1. What motivated you to take a workshop and why did you pick Momenta?
I had never attended a photography workshop and had been out of the classroom since 2011. When searching for a workshop, I wanted to pick something that was, first off, affordable, and also geared toward something that would benefit me professionally. I work for a non-profit, and frequently work jobs for NPOs where I am not paid.
Using photography to grow an NPO is vital, and I would love for that to be my job. The business-focused Sunday was a big motivator for choosing Momenta. Aside from price and theme, I was impressed with the achievements of the instructors and was really motivated to learn more from them, about them, and hopefully meet a lot of like-minded individuals that I could continue to network with.
2. How did you decide to use crowdfunding to pay for this workshop?
Originally, I wanted to attend Project Los Angeles. Most importantly, attending Project Los Angeles would have been less costly due to my having family in the area. I would have gone into the workshop knowing people in the area, and I would have been able to cut the lodging cost. Since getting the money together in time for Los Angeles was not an option for me, I chose to attend Project New Orleans instead.
I was nervous and did not immediately consider crowdfunding. My first thought was, can I reach out to major organizations that I have worked with in the past for funding? One of them did not respond, and the other one was not giving me feedback. One day I got a call from my friend Gloria, letting me know that the NP Newspaper that I collaborate with would be helping me in some way. This was a significant motivator to try and figure out how to attend this event, and not go flat broke for a month after.
I consulted with my peers, and I got a few people to encourage me to start a crowdfunding page. I have experience with crowdfunding, but never thought I would use it to ask for money for myself. I shared my campaign every two or three days so as not to become annoying. I kept my photos fresh on the page, so I was not constantly sharing the same looking post.
3. What surprised you most the experience of setting up and running the campaign?
I was really surprised at how many people were willing to assist me on this trip. In addition to setting up the page, I reached out to former clients and certain friends via email, explaining my mission, showing some work samples and asking for assistance. I was surprised at how nicely that ended up working out!
On my crowdfunding page, I made options available for people to pre-purchase services for this year at a discounted rate. I was happy that people took advantage of that incentive, and I was surprised for how many people donated enough for a service and noted that they did not want me to work for it, but just to take the donation.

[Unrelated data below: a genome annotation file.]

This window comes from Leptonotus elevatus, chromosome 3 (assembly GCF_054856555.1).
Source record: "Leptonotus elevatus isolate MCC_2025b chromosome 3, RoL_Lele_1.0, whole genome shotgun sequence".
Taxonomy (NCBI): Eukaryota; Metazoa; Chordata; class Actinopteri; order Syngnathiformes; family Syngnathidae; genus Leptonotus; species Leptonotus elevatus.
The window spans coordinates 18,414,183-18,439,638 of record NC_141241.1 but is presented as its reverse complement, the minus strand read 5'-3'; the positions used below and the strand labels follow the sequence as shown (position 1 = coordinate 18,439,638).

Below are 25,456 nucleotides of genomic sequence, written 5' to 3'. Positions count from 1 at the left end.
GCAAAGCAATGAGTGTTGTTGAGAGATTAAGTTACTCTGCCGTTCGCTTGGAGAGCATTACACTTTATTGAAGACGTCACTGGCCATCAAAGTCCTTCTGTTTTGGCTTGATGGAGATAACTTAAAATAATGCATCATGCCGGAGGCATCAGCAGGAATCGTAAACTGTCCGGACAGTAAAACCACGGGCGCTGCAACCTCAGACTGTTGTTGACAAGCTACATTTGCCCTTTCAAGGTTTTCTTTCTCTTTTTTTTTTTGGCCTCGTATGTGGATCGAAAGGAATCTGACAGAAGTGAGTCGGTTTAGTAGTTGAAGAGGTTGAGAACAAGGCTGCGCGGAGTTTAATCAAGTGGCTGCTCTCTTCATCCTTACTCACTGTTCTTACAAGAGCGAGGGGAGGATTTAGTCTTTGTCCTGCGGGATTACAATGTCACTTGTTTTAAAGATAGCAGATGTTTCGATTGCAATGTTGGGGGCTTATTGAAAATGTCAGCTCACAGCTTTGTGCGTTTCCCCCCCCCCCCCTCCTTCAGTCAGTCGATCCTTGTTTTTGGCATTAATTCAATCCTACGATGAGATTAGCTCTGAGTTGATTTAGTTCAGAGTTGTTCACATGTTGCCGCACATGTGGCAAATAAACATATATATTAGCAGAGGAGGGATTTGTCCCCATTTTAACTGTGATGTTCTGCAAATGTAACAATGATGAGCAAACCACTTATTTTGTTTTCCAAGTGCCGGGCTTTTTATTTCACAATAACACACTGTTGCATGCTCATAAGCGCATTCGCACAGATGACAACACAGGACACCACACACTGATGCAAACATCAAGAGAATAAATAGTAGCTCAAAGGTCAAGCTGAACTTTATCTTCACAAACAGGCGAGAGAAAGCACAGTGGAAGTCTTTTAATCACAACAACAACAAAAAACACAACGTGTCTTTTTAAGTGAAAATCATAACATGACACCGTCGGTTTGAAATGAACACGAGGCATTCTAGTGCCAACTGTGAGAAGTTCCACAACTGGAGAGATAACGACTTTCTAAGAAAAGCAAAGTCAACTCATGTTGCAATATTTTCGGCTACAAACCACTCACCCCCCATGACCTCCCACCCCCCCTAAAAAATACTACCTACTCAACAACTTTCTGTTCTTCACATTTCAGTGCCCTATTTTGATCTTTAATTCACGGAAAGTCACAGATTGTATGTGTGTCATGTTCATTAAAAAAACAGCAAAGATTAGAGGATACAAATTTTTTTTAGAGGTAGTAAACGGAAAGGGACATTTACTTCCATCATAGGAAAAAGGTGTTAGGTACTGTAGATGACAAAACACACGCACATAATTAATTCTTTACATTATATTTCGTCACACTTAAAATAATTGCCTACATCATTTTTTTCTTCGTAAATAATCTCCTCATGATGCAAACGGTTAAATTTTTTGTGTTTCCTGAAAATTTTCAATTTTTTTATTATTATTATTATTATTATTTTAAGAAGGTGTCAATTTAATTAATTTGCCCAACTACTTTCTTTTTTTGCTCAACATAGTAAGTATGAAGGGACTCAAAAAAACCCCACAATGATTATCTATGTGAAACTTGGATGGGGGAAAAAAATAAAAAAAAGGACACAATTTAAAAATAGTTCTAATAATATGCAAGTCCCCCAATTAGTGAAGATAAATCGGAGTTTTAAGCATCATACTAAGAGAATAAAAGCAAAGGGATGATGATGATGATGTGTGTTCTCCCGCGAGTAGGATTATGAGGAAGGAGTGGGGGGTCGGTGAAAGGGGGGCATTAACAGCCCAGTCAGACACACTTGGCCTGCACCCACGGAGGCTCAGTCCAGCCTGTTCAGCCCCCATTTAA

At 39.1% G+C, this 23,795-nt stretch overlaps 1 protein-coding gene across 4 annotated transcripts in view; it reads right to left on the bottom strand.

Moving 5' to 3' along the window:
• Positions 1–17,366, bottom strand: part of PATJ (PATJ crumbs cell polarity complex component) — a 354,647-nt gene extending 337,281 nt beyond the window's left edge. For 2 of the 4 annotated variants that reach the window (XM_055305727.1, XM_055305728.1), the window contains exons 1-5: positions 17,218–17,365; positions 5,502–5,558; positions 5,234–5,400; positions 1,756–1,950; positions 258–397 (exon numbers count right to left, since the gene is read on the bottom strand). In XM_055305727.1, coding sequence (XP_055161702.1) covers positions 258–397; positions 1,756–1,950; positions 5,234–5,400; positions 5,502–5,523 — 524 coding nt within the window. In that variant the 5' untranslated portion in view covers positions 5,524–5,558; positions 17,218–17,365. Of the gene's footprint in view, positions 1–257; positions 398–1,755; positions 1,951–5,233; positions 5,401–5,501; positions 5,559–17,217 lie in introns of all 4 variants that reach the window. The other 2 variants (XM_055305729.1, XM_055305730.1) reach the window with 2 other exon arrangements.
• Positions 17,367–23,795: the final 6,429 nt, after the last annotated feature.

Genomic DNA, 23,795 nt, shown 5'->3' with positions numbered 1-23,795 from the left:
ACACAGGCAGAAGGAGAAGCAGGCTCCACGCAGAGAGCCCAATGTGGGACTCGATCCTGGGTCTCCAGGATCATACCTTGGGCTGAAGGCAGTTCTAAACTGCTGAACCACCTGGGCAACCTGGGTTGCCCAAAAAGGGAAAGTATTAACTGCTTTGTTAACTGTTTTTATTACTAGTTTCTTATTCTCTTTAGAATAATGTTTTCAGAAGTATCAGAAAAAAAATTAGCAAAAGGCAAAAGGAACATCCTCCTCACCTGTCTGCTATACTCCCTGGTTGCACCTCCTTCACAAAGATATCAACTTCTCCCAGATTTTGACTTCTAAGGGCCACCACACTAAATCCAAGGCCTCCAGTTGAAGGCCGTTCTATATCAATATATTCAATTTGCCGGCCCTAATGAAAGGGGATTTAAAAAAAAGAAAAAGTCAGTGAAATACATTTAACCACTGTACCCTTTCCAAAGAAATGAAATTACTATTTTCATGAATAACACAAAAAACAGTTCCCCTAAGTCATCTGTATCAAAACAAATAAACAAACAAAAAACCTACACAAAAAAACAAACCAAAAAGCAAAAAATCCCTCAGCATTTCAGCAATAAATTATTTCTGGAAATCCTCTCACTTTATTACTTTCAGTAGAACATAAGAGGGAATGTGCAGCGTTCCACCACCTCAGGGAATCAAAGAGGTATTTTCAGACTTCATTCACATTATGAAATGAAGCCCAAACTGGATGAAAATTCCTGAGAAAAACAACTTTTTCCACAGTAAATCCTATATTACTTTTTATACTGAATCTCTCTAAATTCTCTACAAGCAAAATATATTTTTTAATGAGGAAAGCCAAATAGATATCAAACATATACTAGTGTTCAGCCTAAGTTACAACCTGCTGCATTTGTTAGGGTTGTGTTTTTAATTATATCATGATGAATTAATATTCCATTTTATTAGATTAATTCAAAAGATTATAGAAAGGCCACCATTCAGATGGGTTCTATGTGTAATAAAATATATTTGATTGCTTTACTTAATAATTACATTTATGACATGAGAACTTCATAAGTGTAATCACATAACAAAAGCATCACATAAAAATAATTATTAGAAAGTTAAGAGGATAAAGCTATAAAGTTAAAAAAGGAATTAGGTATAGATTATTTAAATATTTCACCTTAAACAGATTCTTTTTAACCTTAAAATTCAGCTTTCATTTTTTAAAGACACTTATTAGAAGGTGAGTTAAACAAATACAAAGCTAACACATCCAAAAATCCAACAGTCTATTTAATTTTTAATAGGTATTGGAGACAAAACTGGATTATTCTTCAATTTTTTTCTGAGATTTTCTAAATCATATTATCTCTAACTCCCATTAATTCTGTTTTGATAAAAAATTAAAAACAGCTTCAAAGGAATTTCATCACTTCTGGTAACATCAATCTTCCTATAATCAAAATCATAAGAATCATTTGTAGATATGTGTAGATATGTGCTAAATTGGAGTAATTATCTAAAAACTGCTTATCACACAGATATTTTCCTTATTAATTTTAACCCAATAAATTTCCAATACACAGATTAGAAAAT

4. What was the best lesson you took away from crowdfunding?
You won’t achieve your goal if you don’t try, and don’t give it your all. Having a campaign is one thing, anyone can make a page, but marketing yourself, telling your story, and believing in yourself will offer you a lot of opportunities in life.
5. What mistake would you avoid repeating if you were to run such a campaign again?
I waited until the last minute. I started crowdfunding two months before my departure. Additionally, Momenta provides discount opportunities that I did not take advantage of. With proper planning, maybe I could have applied for one of those opportunities.
6. What piece of advice would you give a potential student who would like to crowdfund for a workshop with Momenta?
Start early. Be transparent–tell your story. Don’t forget to budget for food, lodging, car, airfare, etc. Have a backup plan. You don’t want to get part of the way toward your goal and not be able to complete the difference on your own. I am an Uber driver- if it came down to it, I may have had to break some rules and Uber 100 hours the week before I left.
Vanessa Burciaga (Bly), is a photojournalist and teaching artist based in Chicago, IL. Vanessa works with students in the Back of the Yards community, empowering them to use their cameras to tell their stories.
She is a freelance contributor to The Gate News, where she works to enhance the visual voice of an underserved Chicago neighborhood. In all her work, she strives to showcase the beauty in places that are continually being overshadowed by stereotypical misconceptions.